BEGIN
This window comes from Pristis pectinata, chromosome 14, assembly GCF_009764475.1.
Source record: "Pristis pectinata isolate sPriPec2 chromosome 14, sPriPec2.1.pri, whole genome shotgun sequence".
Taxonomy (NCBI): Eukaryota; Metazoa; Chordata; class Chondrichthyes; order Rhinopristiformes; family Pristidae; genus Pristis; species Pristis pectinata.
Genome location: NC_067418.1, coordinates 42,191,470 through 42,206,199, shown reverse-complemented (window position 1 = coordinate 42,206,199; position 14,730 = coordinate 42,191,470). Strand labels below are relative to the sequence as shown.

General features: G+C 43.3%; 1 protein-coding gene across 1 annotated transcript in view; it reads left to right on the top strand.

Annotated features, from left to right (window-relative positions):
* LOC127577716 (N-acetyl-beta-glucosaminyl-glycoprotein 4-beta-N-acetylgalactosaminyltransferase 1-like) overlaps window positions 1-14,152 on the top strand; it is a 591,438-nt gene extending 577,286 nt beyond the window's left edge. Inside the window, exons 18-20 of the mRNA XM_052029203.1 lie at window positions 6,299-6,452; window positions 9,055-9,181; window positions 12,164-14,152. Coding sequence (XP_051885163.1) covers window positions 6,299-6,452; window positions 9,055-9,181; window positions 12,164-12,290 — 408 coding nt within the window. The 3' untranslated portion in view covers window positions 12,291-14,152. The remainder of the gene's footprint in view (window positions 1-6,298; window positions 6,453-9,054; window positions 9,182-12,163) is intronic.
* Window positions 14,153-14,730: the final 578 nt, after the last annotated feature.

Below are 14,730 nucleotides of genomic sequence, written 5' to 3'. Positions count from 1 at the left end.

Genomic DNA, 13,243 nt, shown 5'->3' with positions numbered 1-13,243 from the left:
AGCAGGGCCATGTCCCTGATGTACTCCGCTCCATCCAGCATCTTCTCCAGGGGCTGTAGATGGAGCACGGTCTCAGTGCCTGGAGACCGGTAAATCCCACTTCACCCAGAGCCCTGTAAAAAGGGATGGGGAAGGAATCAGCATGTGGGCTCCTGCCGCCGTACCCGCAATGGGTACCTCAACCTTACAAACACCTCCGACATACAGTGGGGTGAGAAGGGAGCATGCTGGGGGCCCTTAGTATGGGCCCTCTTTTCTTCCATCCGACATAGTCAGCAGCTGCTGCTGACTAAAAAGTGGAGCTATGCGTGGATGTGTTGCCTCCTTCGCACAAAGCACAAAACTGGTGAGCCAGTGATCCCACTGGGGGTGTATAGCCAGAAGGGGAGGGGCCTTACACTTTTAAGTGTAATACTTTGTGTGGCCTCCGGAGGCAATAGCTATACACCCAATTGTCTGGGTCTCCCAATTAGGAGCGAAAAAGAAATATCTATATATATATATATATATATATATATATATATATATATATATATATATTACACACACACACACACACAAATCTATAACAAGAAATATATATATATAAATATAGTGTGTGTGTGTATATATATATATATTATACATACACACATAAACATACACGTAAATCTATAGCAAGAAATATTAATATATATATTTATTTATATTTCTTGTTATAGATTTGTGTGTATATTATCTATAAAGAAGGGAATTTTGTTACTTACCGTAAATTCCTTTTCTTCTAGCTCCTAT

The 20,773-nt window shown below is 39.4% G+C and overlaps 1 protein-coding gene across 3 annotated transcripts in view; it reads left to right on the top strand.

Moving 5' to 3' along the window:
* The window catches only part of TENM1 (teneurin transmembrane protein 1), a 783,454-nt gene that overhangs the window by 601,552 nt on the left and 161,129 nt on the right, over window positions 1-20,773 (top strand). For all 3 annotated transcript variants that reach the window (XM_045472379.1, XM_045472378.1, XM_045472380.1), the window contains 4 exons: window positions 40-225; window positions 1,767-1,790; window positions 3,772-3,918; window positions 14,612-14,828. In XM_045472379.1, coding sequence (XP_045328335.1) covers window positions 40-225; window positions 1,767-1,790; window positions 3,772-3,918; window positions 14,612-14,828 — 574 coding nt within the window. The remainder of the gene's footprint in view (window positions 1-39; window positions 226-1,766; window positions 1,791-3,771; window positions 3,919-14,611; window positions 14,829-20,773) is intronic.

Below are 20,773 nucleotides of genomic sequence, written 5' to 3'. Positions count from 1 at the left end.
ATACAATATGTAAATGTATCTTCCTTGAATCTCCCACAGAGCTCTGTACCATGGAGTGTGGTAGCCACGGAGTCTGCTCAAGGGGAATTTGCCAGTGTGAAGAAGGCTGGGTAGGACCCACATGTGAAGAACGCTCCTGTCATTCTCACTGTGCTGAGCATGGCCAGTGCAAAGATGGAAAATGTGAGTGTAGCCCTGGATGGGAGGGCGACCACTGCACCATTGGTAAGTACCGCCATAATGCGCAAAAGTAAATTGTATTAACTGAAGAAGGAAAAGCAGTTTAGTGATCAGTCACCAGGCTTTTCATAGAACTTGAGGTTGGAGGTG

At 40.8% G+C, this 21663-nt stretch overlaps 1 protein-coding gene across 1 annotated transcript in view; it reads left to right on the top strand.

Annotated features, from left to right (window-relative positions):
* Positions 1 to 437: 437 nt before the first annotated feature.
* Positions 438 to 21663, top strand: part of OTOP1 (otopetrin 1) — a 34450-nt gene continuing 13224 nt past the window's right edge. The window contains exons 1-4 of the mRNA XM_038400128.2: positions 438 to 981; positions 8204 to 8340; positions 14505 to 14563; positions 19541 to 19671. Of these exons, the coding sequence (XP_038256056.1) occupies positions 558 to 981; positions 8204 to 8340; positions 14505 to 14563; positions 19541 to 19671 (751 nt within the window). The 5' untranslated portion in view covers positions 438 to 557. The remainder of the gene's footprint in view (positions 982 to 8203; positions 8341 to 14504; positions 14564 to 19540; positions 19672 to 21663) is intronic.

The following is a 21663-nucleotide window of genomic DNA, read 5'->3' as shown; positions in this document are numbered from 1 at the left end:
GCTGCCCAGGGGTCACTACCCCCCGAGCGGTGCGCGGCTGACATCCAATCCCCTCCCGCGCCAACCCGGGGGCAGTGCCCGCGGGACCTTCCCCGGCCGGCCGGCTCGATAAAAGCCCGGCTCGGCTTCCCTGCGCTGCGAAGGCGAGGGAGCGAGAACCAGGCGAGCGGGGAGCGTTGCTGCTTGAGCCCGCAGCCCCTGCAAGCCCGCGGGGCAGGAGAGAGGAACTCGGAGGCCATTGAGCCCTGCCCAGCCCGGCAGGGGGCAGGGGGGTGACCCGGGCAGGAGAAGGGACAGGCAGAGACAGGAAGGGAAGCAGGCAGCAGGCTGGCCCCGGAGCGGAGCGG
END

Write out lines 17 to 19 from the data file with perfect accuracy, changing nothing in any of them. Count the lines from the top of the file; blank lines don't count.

At 40.8% G+C, this 21663-nt stretch overlaps 1 protein-coding gene across 1 annotated transcript in view; it reads left to right on the top strand.

Annotated features, from left to right (window-relative positions):
* Positions 1 to 437: 437 nt before the first annotated feature.